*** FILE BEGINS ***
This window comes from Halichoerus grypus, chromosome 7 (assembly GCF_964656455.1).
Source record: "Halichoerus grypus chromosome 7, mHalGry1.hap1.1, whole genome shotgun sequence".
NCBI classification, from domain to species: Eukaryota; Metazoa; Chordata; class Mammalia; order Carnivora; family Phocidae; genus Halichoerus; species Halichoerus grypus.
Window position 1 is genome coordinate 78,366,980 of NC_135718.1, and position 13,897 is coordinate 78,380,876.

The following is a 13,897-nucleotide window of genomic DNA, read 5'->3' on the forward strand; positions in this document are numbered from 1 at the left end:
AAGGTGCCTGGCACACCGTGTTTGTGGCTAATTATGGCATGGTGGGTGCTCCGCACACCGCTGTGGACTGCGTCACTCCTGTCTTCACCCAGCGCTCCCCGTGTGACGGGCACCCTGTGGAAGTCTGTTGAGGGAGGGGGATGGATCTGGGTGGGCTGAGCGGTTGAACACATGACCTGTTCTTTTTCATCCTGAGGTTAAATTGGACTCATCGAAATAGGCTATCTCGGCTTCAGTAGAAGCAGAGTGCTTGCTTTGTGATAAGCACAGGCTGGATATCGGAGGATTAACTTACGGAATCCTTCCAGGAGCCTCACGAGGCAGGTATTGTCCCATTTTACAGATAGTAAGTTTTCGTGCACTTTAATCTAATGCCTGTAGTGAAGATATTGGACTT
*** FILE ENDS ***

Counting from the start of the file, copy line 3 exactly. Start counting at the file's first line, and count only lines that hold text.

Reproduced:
NCBI classification, from domain to species: Eukaryota; Metazoa; Chordata; class Mammalia; order Carnivora; family Phocidae; genus Halichoerus; species Halichoerus grypus.